Malachi 3 resembles a tasty sandwich with a juicy chunk of theology tucked in the middle to chew on. Graphically, we may represent it as follows:


  • 3:1-3 Presence of God announced: “I am coming soon”
  • 3:7 Presence of God intensified: “I want to come to you now.”
  • 3:8 Presence of God endangered: Thieves in the house of God
  • 3:9 No presence of God: Curse!
  • 3:10 Tithing: Curse reversed by blessing from heaven
  • 3:11, 12 Tithing in place: Curse reversed; presence of God positively affecting life


  • 4:1 Presence of God reasserted: “I am coming soon.”

The Bigger Picture

“My 5-year-old son was proud of the fact he had graduated from bow ties to a necktie just like Dad’s. But one Sunday morning, with his hand clutching the tie, he said in a panicked whisper, ‘Dad, why did the pastor say they’re going to collect the ties and offering?’”((G. Brian Manning, Kids of the Kingdom (Sudbury, Ontario).”))

Tithing presents not just a question of bills and bucks. Tithing directly touches on the bigger picture of the presence of God in our lives and in the lives of others.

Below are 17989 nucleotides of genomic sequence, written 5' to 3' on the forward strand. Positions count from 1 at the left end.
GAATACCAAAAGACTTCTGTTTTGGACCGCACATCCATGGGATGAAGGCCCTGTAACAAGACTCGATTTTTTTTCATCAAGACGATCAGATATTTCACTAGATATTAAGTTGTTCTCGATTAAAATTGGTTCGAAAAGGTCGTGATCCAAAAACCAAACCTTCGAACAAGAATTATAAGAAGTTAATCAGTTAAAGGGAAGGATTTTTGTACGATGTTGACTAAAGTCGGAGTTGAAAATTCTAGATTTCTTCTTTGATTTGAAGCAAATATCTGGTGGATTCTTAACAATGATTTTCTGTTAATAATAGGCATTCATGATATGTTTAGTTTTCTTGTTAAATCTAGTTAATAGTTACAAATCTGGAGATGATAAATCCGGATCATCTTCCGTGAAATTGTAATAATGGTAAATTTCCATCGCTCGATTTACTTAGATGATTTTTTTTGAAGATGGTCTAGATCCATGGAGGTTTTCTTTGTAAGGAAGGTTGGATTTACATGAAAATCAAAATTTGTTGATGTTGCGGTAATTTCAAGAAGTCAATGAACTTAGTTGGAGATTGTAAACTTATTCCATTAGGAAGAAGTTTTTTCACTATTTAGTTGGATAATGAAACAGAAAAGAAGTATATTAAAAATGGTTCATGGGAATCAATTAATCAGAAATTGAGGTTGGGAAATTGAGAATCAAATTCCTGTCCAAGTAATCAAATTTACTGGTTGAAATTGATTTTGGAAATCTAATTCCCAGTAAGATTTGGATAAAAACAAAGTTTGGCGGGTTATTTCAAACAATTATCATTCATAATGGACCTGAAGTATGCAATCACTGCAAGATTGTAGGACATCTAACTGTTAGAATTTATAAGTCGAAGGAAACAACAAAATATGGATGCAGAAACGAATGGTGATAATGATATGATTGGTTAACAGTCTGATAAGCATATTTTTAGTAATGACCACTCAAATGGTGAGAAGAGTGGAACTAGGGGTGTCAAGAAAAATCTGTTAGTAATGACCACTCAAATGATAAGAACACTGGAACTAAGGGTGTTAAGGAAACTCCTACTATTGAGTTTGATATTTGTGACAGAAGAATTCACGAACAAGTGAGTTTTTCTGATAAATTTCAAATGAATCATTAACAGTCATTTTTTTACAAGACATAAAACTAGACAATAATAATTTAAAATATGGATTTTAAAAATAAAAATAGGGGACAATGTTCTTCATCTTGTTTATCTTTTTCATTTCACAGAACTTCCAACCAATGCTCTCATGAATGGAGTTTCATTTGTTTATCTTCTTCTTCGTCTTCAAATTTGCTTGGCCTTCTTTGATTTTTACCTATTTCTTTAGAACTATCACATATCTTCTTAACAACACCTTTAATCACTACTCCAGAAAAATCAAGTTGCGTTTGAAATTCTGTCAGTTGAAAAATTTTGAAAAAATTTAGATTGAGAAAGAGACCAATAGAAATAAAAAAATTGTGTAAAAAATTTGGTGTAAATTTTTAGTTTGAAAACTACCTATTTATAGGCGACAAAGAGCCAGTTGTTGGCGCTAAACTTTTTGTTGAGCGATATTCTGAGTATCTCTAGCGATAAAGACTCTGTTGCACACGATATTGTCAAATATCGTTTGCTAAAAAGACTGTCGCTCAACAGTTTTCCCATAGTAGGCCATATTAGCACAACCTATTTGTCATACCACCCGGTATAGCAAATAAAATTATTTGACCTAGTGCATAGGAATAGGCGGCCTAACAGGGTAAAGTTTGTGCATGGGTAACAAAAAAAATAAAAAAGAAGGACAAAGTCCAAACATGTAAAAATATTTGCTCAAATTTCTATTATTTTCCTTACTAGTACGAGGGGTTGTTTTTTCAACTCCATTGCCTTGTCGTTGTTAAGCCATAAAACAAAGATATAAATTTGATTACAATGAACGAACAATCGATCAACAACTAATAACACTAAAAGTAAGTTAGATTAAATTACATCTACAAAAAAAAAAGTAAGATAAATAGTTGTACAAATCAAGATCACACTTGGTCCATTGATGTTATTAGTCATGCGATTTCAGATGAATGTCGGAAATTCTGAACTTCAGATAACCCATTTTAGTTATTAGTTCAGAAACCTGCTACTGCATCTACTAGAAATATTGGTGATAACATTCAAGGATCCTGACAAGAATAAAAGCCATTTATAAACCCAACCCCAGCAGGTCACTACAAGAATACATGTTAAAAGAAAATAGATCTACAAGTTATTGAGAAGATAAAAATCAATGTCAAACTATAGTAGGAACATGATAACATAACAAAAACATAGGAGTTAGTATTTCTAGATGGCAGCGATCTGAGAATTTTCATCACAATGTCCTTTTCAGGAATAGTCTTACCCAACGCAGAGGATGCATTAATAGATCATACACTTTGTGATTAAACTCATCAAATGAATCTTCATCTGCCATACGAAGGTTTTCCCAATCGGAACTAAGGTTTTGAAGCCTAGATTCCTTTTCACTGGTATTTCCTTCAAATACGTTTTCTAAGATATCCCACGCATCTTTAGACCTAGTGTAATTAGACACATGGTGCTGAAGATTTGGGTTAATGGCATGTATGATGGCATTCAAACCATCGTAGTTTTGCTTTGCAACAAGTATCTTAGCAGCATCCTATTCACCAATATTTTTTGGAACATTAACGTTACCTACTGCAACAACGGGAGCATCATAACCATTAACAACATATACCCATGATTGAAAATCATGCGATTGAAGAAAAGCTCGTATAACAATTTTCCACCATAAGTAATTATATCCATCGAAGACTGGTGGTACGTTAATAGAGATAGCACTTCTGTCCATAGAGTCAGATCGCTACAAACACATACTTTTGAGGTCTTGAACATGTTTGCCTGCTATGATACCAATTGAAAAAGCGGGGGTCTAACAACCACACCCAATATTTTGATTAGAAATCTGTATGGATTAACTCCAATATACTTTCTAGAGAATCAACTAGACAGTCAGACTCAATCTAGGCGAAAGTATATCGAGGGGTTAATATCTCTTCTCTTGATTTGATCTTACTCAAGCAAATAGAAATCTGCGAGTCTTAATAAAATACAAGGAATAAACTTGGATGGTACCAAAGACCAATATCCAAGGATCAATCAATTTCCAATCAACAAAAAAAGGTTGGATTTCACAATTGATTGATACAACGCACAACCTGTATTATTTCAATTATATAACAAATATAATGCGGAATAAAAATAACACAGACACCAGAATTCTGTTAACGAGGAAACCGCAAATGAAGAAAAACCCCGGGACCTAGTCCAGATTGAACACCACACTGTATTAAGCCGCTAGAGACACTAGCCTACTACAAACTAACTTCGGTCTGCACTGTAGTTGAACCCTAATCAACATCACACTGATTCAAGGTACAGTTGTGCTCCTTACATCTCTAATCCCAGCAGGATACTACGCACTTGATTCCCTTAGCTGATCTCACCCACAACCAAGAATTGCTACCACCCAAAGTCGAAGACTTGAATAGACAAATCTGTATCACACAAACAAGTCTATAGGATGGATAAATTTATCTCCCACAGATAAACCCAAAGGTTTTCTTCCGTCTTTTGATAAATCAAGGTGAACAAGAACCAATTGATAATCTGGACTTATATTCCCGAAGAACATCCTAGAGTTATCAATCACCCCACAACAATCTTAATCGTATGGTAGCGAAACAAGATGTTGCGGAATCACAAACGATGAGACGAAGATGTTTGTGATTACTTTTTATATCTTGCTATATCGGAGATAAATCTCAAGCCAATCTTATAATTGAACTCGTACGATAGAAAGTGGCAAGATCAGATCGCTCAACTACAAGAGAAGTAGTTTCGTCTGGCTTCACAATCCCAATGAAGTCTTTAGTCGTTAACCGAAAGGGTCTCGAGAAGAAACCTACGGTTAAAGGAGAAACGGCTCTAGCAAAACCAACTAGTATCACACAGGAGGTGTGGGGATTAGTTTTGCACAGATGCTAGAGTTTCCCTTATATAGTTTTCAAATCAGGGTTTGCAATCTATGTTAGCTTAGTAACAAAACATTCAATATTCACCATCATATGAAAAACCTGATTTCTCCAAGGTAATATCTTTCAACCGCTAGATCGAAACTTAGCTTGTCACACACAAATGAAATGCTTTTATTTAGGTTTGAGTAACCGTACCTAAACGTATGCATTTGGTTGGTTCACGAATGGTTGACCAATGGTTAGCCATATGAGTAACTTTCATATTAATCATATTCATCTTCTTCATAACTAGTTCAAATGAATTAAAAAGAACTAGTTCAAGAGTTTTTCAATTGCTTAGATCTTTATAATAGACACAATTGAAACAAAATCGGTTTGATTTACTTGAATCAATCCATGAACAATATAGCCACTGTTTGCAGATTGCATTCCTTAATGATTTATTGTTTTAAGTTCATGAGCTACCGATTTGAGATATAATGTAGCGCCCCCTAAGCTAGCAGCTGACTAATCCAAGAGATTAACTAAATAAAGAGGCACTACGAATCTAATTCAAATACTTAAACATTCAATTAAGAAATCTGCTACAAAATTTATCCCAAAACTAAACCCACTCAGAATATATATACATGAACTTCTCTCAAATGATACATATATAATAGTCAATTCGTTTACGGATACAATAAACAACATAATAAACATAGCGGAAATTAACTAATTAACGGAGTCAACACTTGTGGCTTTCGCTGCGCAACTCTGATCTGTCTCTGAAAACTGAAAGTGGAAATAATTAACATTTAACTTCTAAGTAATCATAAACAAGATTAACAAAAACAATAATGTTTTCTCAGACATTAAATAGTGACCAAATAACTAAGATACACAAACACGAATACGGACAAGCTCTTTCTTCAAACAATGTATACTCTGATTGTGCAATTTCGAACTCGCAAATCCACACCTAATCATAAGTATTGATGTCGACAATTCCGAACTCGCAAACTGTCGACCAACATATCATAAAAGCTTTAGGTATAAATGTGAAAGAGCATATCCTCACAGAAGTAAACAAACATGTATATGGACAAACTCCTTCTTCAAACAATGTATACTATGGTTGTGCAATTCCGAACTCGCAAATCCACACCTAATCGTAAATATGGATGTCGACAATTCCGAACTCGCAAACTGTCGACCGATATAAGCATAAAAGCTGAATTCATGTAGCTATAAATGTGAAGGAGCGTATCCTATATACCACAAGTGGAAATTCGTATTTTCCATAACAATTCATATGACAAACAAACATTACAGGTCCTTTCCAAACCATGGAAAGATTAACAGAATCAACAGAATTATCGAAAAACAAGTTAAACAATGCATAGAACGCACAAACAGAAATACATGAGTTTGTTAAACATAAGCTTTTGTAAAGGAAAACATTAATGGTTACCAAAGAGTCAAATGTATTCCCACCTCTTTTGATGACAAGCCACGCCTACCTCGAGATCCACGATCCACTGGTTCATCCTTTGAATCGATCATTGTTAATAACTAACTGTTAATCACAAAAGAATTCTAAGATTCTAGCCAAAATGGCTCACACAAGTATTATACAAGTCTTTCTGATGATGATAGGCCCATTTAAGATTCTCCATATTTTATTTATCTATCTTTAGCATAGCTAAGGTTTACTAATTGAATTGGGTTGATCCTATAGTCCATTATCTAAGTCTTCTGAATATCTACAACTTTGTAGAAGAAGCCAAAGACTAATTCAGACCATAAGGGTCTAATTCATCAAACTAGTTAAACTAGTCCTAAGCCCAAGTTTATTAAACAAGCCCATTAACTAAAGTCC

Have we given up on giving up? According to Larry Burkett, more than 37 percent of adults who attend church at least once a month give about 2.5 percent of their income to God’s work.((Larry Burkett, Christian Financial Concepts, Inc. Newsletter, April 1998.)).  Malachi 3 scripturally transforms that truth into a fascinating venture of faith; for in Malachi, what goes up comes down—with a bonus! The acronym is apropos: T-I-T-H-E: Treasure Invested Toward Heaven Expands!

Tithing taught me: 

  • that I needed a systematic money plan.
  • that commitment to 10 percent grants clarity for the other 90 percent.
  • that my money has a vertical dimension—in both directions.
  • that five loaves and two fish can still feed 5,000.((Somehow I have a feeling that God gets a kick out of doing that for us!))
  • trust. Not crisis-free trust, but trust that’s crisis-proof.
  • that 2,000 years ago God gave me more than I can ever give back to Him.

Richard Braunstein said: “It is possible to give without loving, but it is impossible to love without giving.”

Indeed, there are “weightier matters of the law” (Matt. 23:23). But in Jesus’ own words, “these you ought to have done, without leaving the others undone.” And that “other” refers to tithing. Yes, I have stopped “paying my tithe.” I have started giving it up.((Apologies to Frank Kafka, a European author whose parable “Give up!” depicts a man searching for the railway station. “Give up, give up!” is the only response he gets.))


Born in Germany, lngo Sorke was copastoring the Highland Hills Seventh-day Adventist Church in San Antonio, Texas, when he wrote this article.

It first appeared in Adventist Review, October 12, 2000.

  1. Yes, I use a calculator to figure out 10 percent. I was never good at math. []